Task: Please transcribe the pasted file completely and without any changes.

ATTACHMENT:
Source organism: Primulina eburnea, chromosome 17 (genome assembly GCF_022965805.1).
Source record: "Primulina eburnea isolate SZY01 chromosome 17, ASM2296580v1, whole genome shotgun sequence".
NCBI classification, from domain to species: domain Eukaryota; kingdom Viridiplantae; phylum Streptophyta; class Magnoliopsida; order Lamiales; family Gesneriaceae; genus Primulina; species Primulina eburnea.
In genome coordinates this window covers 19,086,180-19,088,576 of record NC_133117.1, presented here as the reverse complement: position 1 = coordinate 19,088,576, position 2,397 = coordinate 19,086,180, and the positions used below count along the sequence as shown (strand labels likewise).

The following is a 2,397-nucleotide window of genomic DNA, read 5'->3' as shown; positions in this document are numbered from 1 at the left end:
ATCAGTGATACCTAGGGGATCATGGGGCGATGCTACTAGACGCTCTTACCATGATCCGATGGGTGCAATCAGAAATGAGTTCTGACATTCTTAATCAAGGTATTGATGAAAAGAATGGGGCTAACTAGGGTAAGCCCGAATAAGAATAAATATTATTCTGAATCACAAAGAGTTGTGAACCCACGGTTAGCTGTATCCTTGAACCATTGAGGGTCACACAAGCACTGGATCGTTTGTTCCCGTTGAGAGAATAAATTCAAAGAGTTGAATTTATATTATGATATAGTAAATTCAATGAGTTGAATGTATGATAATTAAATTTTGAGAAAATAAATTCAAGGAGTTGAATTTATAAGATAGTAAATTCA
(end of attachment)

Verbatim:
Source organism: Primulina eburnea, chromosome 17 (genome assembly GCF_022965805.1).
Source record: "Primulina eburnea isolate SZY01 chromosome 17, ASM2296580v1, whole genome shotgun sequence".
NCBI classification, from domain to species: domain Eukaryota; kingdom Viridiplantae; phylum Streptophyta; class Magnoliopsida; order Lamiales; family Gesneriaceae; genus Primulina; species Primulina eburnea.
In genome coordinates this window covers 19,086,180-19,088,576 of record NC_133117.1, presented here as the reverse complement: position 1 = coordinate 19,088,576, position 2,397 = coordinate 19,086,180, and the positions used below count along the sequence as shown (strand labels likewise).

The following is a 2,397-nucleotide window of genomic DNA, read 5'->3' as shown; positions in this document are numbered from 1 at the left end:
ATCAGTGATACCTAGGGGATCATGGGGCGATGCTACTAGACGCTCTTACCATGATCCGATGGGTGCAATCAGAAATGAGTTCTGACATTCTTAATCAAGGTATTGATGAAAAGAATGGGGCTAACTAGGGTAAGCCCGAATAAGAATAAATATTATTCTGAATCACAAAGAGTTGTGAACCCACGGTTAGCTGTATCCTTGAACCATTGAGGGTCACACAAGCACTGGATCGTTTGTTCCCGTTGAGAGAATAAATTCAAAGAGTTGAATTTATATTATGATATAGTAAATTCAATGAGTTGAATGTATGATAATTAAATTTTGAGAAAATAAATTCAAGGAGTTGAATTTATAAGATAGTAAATTCA